As far as GLBTQ issues, not at all. I see it as a kinder gentler same old same old! +Francis says something in off-the-cuff, unscripted remarks and the Curia immediately starts walking it back. As well as local prelates around the world ignoring what he said when confronted and reminded of his statements. Catholic doctrine hasn’t been changed. It isn’t likely to be changed as long as the present generations are alive. Maybe when today’s children are in power, their world views will creep into the Roman power structure.

Bro David

Anand Gnanadesikan

David,

I would point out that Pope Francis has made one change relative to Benedict- namely that celibate gay priests are not intrinsically disqualified from ministry. Which does seem significant to me…

That said, I think that one reason that Catholic teaching is (and will continue to be) so hard to change is the conflation of the theological teaching authority and moral teaching authority of the church. Insofar as submission to this authority is seen as critical to the Catholic Church hierarchy it is going to be impossible for the church to admit that it was wrong. The result is seen to be moral chaos.

Mind you, this attitude is a major reason that I can’t become a Catholic. Which is in some ways a pity, given that Catholicism in the US does a much better job than any other Christian tradition in embracing the life of the mind.

-Anand

Philip Snyder

Are our world views to change the Gospel? I thought the point of the Gospel was to change our world views?

Are our ideas of what is/isn’t moral designed to change the teaching of the Church or is the Church supposed to change our ideas of what is/isn’t moral?

I thought that the whole idea of following Jesus was that we were to become new beings whose lives were animated by the Holy Spirit and not by our “worldviews.”

Harry M. Merryman

Philip,

I agree that “the Gospel [ought] to change our world views.” When it comes to how TEC’s discernments regarding sexuality have evolved, that is exactly what has been happening; the Gospel is at the center of this evolution.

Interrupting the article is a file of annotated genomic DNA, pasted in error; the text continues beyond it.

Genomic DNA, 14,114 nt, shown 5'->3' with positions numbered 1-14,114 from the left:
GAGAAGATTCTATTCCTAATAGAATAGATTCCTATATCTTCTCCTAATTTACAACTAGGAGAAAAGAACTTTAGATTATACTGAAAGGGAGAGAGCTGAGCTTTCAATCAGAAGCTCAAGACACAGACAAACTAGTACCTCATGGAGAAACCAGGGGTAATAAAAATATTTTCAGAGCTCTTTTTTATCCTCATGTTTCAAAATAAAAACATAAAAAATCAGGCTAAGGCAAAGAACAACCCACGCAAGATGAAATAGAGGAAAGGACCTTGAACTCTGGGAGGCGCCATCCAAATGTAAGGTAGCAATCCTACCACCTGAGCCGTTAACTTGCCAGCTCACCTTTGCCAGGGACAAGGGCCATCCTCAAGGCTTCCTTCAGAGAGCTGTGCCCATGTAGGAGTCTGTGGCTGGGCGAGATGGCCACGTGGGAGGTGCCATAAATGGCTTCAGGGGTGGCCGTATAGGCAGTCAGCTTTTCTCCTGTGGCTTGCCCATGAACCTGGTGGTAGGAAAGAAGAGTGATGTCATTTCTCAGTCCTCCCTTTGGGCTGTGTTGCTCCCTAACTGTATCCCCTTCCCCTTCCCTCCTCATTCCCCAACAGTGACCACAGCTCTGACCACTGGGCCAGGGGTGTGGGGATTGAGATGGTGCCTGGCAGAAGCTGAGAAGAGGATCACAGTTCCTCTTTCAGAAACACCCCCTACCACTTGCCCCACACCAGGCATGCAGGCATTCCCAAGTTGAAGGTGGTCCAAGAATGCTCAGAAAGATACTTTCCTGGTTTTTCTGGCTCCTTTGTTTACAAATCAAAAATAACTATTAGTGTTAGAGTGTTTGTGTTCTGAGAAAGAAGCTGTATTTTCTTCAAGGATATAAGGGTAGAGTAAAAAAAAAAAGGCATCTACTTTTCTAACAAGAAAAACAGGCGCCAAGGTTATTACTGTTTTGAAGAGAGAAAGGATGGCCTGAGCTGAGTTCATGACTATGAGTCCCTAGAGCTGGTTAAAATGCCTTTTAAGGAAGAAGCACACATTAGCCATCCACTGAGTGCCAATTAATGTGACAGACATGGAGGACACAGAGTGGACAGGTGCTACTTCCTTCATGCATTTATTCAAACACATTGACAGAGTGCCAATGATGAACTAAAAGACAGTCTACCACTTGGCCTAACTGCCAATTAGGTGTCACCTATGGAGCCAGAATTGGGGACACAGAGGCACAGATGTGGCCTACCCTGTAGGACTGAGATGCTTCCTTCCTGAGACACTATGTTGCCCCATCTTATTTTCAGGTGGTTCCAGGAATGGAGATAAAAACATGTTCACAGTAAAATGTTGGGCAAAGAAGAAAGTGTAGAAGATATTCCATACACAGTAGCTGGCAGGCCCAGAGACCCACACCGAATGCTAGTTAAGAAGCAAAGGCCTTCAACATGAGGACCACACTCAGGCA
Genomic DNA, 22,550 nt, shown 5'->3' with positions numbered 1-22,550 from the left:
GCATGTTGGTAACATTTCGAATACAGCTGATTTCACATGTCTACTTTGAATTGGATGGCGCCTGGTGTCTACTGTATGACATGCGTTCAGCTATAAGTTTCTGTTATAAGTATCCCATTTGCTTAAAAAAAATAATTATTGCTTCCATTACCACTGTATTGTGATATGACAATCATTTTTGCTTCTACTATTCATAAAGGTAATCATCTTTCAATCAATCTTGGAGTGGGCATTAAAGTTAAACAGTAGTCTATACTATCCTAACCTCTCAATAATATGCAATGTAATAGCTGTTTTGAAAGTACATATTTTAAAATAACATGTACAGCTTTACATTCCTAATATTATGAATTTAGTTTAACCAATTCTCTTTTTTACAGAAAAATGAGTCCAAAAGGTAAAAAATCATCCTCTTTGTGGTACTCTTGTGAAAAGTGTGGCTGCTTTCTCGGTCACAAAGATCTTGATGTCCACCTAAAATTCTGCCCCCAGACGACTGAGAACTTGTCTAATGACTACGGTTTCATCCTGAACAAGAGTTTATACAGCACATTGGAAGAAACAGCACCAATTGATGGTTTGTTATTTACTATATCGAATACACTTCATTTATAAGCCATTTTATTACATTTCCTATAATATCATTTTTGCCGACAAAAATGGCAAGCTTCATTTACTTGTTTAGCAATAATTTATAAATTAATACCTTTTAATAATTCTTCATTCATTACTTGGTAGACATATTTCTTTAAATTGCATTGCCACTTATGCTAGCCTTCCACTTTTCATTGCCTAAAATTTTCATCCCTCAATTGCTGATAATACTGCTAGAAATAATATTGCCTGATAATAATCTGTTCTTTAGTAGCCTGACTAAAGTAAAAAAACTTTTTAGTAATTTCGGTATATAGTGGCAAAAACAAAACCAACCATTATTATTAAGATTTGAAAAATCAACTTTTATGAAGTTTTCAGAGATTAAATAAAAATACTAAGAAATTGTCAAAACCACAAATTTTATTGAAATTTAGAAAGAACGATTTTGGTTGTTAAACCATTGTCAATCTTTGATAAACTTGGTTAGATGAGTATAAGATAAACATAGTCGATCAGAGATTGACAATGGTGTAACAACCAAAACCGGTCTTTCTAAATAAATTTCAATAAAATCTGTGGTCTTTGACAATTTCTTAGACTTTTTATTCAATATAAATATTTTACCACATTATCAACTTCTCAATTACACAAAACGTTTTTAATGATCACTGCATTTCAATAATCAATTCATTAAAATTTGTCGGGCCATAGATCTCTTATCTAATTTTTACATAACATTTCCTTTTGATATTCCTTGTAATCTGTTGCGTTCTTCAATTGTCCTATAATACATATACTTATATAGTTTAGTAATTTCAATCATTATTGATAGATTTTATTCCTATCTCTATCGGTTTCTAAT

Anand Gnanadesikan

Philip,

I have known people who as a result of conversion have been delivered from drug addiction, prostitution, alcoholism, and all other sorts of brokenness. But folks I’ve known who have prayed in deep sincerity and passion for God to deliver them from same-sex attraction have not seen those prayers answered.

That’s a big reason my thinking on this issue has evolved. I don’t always find the readings of pro-gay theologians convincing, and there are certainly some in the church who are preaching the sexual equivalent of the prosperity gospel. But I’m not going to deny what I see God doing- and not doing- in the lives of my gay Christian friends.

-Anand

David Allen

I think that it has to do with what it is that you think is the “Gospel.” My GLBTQ brothers & sisters and I don’t believe that there is anything about us and our lives in the Gospel aside from that we love God with our hearts, minds and strength and that we love our neighbors as ourselves. And since many of us now read ancient Hebrew and Greek ourselves, we now understand that those side issues you trumpet every occasion possible with regard to our lives are nowhere written in Scripture. And before you ask, YES, THE CHURCH WAS WRONG about us for the last 2000 years.

Bro David

Facebooktwitterrss
Support the Café
Past Posts
2021_002

The Episcopal Café seeks to be an independent voice, reporting and reflecting on the Episcopal Church and the Anglican tradition.  The Café is not a platform of advocacy, but it does aim to tell the story of the church from the perspective of Progressive Christianity.  Our collective sympathy, as the Café, lies with the project of widening the circle of inclusion within the church and empowering all the baptized for the role to which they have been called as followers of Christ.

The opinions expressed at the Café are those of individual contributors, and, unless otherwise noted, should not be interpreted as official statements of a parish, diocese or other organization. The art and articles that appear here remain the property of their creators.

All Content  © 2017 Episcopal Café